Here in my hometown we are blessed with an exquisite landmark building, the 1681 meetinghouse known as Old Ship Church, whose name may have been inspired by the building’s vaulted roof, resembling a ship’s hull, built of oak timbers. Used originally as a gathering place for both civic discussion and religious worship it is, today, the oldest church structure in the United States in continuous use. Behind the meetinghouse is the town’s oldest cemetery, whose earliest burials pre-date construction of the meetinghouse. Sometimes called the First Settlers graveyard, it is the final resting place of the families who founded Hingham – Cushing, Lincoln, Thaxter, Beal, Hobart – their descendants, and other prominent residents – including two Massachusetts governors. It is one of the few historic cemeteries where burials are still taking place.[1] Continue reading Touched by an angel

Jingling all the way

Bevin family plot, Lakeview Cemetery, East Hampton, Connecticut. Courtesy of Findagrave.com

A few months ago I had an unexpected email from one of the editors at Applewood Books in Carlisle, Massachusetts, informing me that they were reprinting the Christmas book I wrote in 2006. Needless to say, I am delighted that the fifty or so stories about New England Christmas traditions will now reach a new generation of readers, but I wondered if the stories, after all these years, would still hold up.

I immediately grabbed my dog-eared copy of the book and began flipping through the pages. Surprisingly, the stories had staying power, which is the whole point of traditions, isn’t it, that we can rely on them, or should be able to rely on them, to not change too much down the generations. Traditions are like families: with each generation there are permutations, something new added to tweak the mix, but the family resemblance is still there. Continue reading Jingling all the way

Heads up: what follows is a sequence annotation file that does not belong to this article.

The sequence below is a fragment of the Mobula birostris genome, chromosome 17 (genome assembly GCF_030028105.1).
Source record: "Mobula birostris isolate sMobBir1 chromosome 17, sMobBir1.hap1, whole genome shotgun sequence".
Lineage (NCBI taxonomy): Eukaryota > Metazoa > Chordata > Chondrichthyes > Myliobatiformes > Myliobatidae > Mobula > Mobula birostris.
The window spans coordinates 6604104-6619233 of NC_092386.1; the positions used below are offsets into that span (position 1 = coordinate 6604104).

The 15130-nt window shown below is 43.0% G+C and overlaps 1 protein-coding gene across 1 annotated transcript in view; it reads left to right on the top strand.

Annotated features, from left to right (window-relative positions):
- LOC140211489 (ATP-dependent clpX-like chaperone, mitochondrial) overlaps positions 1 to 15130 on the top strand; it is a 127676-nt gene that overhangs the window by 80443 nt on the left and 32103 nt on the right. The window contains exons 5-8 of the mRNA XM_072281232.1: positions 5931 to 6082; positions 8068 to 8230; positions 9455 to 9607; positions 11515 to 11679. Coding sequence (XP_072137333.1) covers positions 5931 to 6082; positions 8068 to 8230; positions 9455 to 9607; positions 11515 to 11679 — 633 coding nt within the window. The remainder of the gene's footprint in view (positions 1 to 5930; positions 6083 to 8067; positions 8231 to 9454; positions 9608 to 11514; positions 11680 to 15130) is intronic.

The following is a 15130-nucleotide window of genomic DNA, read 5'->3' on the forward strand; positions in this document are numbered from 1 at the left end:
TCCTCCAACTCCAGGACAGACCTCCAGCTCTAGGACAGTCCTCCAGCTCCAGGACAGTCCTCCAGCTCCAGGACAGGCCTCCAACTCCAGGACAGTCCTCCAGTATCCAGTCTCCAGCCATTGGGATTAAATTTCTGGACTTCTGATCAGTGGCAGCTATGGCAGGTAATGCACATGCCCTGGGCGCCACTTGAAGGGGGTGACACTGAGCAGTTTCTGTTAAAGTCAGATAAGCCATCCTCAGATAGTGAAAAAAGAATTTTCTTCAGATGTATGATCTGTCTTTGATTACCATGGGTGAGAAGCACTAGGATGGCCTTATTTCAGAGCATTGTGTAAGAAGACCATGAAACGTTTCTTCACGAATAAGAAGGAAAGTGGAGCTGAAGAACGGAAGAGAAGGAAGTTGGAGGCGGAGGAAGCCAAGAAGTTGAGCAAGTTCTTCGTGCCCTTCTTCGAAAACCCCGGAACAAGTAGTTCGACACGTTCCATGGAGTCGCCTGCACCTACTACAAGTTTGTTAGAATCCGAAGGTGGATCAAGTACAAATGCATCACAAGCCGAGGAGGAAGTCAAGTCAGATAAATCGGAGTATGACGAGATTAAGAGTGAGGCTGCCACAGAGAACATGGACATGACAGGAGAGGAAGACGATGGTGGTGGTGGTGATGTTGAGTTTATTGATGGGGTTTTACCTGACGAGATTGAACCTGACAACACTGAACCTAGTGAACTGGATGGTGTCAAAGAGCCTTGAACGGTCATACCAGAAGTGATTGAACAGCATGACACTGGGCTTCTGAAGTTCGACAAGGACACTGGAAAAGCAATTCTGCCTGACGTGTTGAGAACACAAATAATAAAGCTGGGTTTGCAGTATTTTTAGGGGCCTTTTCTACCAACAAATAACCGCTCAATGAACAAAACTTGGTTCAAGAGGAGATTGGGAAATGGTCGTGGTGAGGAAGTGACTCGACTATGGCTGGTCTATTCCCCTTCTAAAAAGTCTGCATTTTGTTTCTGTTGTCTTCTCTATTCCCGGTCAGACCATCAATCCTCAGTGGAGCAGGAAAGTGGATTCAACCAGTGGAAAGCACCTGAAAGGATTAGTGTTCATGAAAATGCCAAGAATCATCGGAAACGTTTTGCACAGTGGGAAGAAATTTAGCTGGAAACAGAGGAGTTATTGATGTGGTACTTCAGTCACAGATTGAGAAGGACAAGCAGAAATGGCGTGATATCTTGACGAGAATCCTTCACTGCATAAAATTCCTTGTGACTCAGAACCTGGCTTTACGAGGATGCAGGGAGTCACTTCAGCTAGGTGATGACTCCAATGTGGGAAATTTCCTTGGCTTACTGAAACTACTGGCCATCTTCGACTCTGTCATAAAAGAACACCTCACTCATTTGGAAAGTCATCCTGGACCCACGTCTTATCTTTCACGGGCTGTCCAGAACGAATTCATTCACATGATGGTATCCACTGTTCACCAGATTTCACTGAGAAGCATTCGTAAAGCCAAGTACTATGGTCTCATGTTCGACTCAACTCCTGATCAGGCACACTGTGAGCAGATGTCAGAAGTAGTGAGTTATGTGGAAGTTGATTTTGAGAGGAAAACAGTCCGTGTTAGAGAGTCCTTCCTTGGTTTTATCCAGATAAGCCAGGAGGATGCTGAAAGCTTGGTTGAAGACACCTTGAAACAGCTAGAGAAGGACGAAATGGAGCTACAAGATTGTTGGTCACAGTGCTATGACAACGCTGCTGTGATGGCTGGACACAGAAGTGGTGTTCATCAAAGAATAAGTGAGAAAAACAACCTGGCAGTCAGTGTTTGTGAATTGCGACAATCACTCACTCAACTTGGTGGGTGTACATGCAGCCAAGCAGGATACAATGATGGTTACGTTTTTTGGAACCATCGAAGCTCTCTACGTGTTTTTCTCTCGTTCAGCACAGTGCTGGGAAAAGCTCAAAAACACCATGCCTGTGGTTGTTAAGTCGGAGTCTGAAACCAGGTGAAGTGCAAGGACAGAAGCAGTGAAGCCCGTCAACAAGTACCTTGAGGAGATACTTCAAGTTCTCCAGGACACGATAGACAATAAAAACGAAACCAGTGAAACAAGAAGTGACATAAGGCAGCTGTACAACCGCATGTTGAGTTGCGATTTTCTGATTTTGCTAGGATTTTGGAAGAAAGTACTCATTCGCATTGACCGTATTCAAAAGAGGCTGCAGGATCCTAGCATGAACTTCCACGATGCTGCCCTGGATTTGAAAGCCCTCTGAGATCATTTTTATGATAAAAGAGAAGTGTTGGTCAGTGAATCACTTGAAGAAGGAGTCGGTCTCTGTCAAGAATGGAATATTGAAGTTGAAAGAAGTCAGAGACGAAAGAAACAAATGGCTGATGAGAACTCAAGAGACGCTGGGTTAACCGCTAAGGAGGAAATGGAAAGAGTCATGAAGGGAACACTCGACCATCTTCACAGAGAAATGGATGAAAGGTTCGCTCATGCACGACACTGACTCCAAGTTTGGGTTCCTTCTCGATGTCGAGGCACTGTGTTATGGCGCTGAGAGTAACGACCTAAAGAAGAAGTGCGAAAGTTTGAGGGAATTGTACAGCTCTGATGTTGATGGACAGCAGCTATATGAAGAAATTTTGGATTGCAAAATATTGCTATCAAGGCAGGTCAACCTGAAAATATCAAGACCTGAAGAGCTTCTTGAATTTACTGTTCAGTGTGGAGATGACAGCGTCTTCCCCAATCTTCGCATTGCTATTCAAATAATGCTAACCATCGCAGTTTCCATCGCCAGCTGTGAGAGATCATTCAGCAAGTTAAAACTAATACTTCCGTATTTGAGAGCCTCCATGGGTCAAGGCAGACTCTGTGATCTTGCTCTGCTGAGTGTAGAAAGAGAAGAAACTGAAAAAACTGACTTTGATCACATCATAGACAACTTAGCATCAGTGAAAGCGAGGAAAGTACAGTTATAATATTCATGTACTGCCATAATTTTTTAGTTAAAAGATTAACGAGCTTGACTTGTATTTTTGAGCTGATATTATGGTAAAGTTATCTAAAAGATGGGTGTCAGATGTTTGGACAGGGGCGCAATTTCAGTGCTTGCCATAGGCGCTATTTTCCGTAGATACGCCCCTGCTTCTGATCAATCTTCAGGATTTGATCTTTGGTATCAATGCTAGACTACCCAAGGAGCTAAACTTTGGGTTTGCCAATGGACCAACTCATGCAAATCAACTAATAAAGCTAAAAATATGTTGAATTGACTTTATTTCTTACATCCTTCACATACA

Deep roots

Not long ago, when two names popped up on my Churchill family tree, they had the ring of familiarity. I probed my memory as to where I might have encountered them but just couldn’t place them until I noticed that this husband and wife are buried in Hingham’s High Street Cemetery. Then, it all came back to me in one of those Really? moments that makes one wonder how often, because the timing isn’t right, we cross paths with something relevant to our lives but pass it by unknowingly and obliviously. Continue reading Deep roots

Divine intervention?

My grandfather, later in life.

When the time comes for me to plunge into my Boston Irish Catholic ancestry – my Tierneys, Quinlans, Sweeneys, and Kellards – I intend to make full use of the Catholic parish records that are currently being digitized by the historic collaboration between NEHGS and the Archdiocese of Boston. Until that time, I am comforted in knowing that these precious records are safely ensconced online, for all eternity, ready at the click of the mouse.

Which doesn’t mean that I haven’t already been dabbling in a few things Catholic. Indeed, my current project took me to Braintree, Massachusetts, to the Archives of the Archdiocese of Boston (www.bostoncatholic.org/Archives) in search of answers about my Protestant grandfather, John Osborne, he of stern Puritan stock, who, we were always told, had been orphaned at a young age. Continue reading Divine intervention?

Forever Provincetown

Charlie Darby, Provincetown, ca. 1938. Courtesy of the Provincetown Beachcombers

For family historians whose ancestors may have been associated with the visual arts, the Smithsonian’s Archives of American Art is a preeminent repository of primary sources (www.aaa.si.edu). Founded more than sixty years ago, the collection – whose vast holdings include diaries, letters, scrapbooks, financial records, oral histories, and exhibition catalogues – is a must-visit for researchers. And so it was for me, back in 1988, when a research project first took me to the Archives, then with an office on Beacon Hill in Boston. There, I settled in to pore over the microfilmed scrapbooks of the Provincetown artist fraternity called the Beachcombers where my grandfather, John Whorf, had been a long-time member.  Continue reading Forever Provincetown